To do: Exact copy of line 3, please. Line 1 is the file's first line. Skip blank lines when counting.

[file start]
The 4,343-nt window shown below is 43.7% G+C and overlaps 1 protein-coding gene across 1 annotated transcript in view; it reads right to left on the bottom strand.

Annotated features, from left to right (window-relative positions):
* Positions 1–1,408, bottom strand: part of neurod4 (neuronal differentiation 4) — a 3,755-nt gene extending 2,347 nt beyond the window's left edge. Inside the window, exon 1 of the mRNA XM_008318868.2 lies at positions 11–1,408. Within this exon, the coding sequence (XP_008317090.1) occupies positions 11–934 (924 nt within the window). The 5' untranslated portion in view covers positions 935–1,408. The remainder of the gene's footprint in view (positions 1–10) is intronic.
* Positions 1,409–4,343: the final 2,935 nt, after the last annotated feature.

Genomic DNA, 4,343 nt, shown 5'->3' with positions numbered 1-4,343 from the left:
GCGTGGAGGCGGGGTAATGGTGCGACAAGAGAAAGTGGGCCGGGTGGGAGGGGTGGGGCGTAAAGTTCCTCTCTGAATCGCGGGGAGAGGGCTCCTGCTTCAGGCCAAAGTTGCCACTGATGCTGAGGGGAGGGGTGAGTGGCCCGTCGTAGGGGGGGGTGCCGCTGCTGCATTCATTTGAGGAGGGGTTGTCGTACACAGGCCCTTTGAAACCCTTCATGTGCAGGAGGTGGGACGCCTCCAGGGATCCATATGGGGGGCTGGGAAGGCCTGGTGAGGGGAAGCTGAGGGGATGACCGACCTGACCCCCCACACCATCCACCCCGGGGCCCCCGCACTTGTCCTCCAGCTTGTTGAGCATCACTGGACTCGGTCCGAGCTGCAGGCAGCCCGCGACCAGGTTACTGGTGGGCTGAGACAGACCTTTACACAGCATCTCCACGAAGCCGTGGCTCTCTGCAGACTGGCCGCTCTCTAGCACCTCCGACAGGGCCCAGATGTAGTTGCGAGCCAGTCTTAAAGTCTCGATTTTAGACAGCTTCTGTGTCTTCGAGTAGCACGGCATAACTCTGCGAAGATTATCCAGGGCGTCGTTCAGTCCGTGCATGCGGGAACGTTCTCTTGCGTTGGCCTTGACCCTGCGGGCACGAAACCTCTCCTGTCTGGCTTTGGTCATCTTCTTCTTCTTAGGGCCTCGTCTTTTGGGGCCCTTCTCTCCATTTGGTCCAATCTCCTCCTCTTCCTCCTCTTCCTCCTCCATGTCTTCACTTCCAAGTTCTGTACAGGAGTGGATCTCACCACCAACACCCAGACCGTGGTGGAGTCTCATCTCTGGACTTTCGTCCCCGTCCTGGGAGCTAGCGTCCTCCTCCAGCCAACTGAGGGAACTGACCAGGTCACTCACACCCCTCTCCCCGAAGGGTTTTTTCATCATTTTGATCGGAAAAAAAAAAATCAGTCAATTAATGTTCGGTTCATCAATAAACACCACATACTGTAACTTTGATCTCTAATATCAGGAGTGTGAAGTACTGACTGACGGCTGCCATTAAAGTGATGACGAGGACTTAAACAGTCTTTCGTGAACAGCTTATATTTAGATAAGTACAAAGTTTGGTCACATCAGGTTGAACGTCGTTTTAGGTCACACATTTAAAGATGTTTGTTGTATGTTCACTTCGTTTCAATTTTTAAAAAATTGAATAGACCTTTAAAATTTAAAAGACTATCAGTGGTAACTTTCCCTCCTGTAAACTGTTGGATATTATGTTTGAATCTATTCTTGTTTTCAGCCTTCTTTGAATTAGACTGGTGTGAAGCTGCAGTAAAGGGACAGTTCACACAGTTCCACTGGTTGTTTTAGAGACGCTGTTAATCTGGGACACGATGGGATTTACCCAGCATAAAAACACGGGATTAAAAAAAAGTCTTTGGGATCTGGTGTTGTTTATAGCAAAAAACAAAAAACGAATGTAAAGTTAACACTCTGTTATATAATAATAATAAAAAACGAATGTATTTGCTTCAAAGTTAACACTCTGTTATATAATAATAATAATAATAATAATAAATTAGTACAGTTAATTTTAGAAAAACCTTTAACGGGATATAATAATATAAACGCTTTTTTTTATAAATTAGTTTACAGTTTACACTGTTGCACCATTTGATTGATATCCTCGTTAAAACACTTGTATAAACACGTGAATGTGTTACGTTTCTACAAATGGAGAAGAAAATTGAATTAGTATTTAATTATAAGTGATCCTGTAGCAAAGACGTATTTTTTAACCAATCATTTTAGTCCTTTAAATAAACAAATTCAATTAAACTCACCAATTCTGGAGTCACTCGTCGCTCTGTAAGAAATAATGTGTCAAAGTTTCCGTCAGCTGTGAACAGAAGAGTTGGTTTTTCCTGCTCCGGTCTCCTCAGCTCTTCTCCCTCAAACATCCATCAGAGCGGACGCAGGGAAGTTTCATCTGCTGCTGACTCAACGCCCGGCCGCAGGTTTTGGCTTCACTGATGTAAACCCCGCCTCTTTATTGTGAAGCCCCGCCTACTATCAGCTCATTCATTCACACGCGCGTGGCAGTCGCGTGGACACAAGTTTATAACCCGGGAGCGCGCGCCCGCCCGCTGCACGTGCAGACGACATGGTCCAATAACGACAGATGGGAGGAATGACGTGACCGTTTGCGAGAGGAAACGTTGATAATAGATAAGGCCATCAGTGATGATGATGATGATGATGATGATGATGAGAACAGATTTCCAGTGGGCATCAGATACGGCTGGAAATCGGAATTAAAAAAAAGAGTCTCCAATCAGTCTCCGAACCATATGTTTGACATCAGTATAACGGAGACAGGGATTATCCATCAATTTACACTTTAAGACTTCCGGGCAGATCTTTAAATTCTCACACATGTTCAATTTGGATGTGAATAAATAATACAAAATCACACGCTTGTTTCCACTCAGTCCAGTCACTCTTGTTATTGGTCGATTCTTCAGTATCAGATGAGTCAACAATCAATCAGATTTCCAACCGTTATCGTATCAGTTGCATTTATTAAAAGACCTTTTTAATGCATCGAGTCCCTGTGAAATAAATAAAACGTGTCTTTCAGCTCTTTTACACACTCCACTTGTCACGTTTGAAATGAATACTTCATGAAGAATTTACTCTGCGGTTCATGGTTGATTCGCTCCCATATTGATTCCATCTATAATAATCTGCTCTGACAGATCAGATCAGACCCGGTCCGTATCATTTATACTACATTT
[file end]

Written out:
* Positions 1–1,408, bottom strand: part of neurod4 (neuronal differentiation 4) — a 3,755-nt gene extending 2,347 nt beyond the window's left edge. Inside the window, exon 1 of the mRNA XM_008318868.2 lies at positions 11–1,408. Within this exon, the coding sequence (XP_008317090.1) occupies positions 11–934 (924 nt within the window). The 5' untranslated portion in view covers positions 935–1,408. The remainder of the gene's footprint in view (positions 1–10) is intronic.